I wouldn’t extrapolate but if that happens, the Greens will hold Maiwar. If the Greens and LNP are neck and neck then the Greens will hold, as most Labor preferences will flow to the Greens.

  10. Predictions:

    Greens: 43.2% (+1.8%)
    LNP: 40.1% (+2.9%)
    Labor: 11.9% (–6.7%)

    Greens: 54.2% (–2.1%)
    LNP: 45.8% (+2.1%)

    The swing against the Greens is due to the swing against Labor. I’ve only got the predictions for three candidates because they’re the only ones that will do well. Usually I leave out some candidates intentionally so the percentage doesn’t add up to 100% because some random independent or minor party might have an unknown effect, so usually I would only do predictions for the LNP, Labor, the Greens, One Nation and (in North Queensland) KAP.

  11. LNP will absolutely run the Greens close here. They just need to get cracking with selecting a strong moderate liberal candidate. Their council primary was in the high 40s here, and I would expect their Maiwar primary to be sitting at well over 40% given the current environment. Berkman’s primary can only drop.

  12. Greens retain. It’ll be interesting to see if they run Clare Jenkinson who was an outstanding local councillor and almost held onto Paddington.

    Clearly very popular locally and someone who still has a future in politics.

    It’s just such a tough area now for the LNP.

  13. The LNP has endorsed Natasha Winters as candidate for Maiwar.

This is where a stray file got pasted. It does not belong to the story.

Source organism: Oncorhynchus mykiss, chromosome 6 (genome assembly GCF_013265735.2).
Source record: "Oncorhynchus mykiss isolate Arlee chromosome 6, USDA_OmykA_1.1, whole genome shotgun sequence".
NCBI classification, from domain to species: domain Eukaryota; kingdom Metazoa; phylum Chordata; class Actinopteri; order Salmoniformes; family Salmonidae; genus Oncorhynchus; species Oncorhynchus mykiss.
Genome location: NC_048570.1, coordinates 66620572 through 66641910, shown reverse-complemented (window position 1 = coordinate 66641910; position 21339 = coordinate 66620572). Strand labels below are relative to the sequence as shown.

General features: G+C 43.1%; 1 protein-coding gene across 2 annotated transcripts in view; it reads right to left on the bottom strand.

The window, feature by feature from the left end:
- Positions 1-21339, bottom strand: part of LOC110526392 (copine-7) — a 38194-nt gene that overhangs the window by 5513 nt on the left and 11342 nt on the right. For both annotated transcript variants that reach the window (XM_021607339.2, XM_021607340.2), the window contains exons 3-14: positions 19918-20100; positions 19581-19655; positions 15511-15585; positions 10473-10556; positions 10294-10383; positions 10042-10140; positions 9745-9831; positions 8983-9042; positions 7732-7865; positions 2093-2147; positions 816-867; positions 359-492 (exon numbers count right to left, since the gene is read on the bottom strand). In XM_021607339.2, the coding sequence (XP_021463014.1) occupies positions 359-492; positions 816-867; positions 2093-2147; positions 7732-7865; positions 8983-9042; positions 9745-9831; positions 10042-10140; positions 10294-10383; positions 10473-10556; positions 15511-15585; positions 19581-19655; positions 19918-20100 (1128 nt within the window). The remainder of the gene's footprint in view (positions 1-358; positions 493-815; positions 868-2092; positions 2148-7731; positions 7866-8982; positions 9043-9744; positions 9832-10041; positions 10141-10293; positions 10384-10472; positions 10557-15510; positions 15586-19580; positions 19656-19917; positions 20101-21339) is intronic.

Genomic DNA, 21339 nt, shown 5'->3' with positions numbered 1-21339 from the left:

In my opinion, the only way the LNP can win this seat is to hope that they finally choose a moderate, young, talented candidate. They made the mistake last time in 2020 in Maiwar with a religious, anti-abortion candidate. The LNP vote dropped, the Greens grew by 13% on primary. However at BCC the LNP held onto Walter Taylor ward, which includes Indooroopilly.

    I mean, if the LNP can hold onto Walter Taylor ward, which has much more Green support in terms of density over Maiwar, then they should regain or marginalise Maiwar.

  14. Comparing council elections to state or federal is foolish. There are allot of Labor leaning voters who vote LNP at council but never for them at state.

    The only time they voted LNP at state was when their man Campbell Newman who was the lord mayor which heads the council was LNP leader.

  15. @Daniel T I agree because the BCC LNP are more moderate (like NSW/Tasmanian Liberals) while Labor hasn’t been very effective. The Greens will eventually become the opposition party in the BCC.

  16. @James true Greens voters won’t just switch from left to right over one candidate being moderate. It may allow them to gain teal/small-l-liberal voters, however, and potentially some Labor voters.

    If the Greens lose this then they’ll be saying goodbye to Ryan.

  17. NP – we know from the Teal seats that in upper middle class areas the core Green vote is about 8%. In Ryan and in the state seats within Ryan it might be slightly higher. A lot of Greens support outside the inner city cores is pretty contingent. If there had been a Teal in Ryan, Higgins or Macnamara they would not have done nearly so well.

  18. @Redistributed, I agree that the Greens vote includes a teal contingent but I think it’s less than you think it is. You write that if a teal had have run in Higgins/Macnamara, the Greens would not have done “nearly as well”, yet we have data from the Victorian election where Teal-like candidates did run in Caulfield and Albert Park, and the Greens vote actually increased in both seats in spite of Teal candidates. Same for federal Boothby in SA. In all those seats, it was Labor’s vote that went backwards, not the Greens. This makes me think that Teals are not really that threatening to the Greens.